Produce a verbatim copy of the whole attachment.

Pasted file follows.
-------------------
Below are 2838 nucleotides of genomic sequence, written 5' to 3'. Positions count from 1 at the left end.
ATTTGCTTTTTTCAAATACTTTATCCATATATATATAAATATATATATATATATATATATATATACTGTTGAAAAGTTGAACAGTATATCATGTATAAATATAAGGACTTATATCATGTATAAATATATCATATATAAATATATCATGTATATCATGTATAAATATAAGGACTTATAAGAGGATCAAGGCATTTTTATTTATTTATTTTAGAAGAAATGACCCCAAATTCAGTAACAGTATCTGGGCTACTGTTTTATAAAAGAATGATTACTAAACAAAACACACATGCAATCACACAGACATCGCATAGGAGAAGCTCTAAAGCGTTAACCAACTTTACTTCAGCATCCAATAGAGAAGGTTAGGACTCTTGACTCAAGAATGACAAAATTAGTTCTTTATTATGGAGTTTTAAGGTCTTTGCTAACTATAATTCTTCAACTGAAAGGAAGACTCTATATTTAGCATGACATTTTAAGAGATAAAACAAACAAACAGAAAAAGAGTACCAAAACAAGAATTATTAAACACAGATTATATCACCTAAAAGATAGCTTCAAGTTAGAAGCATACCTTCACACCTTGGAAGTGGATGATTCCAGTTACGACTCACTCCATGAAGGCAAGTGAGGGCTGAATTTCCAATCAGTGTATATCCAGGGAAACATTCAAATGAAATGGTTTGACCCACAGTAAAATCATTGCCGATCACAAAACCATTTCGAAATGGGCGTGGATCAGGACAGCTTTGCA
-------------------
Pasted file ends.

Below are 2838 nucleotides of genomic sequence, written 5' to 3'. Positions count from 1 at the left end.
ATTTGCTTTTTTCAAATACTTTATCCATATATATATAAATATATATATATATATATATATATATACTGTTGAAAAGTTGAACAGTATATCATGTATAAATATAAGGACTTATATCATGTATAAATATATCATATATAAATATATCATGTATATCATGTATAAATATAAGGACTTATAAGAGGATCAAGGCATTTTTATTTATTTATTTTAGAAGAAATGACCCCAAATTCAGTAACAGTATCTGGGCTACTGTTTTATAAAAGAATGATTACTAAACAAAACACACATGCAATCACACAGACATCGCATAGGAGAAGCTCTAAAGCGTTAACCAACTTTACTTCAGCATCCAATAGAGAAGGTTAGGACTCTTGACTCAAGAATGACAAAATTAGTTCTTTATTATGGAGTTTTAAGGTCTTTGCTAACTATAATTCTTCAACTGAAAGGAAGACTCTATATTTAGCATGACATTTTAAGAGATAAAACAAACAAACAGAAAAAGAGTACCAAAACAAGAATTATTAAACACAGATTATATCACCTAAAAGATAGCTTCAAGTTAGAAGCATACCTTCACACCTTGGAAGTGGATGATTCCAGTTACGACTCACTCCATGAAGGCAAGTGAGGGCTGAATTTCCAATCAGTGTATATCCAGGGAAACATTCAAATGAAATGGTTTGACCCACAGTAAAATCATTGCCGATCACAAAACCATTTCGAAATGGGCGTGGATCAGGACAGCTTTGCA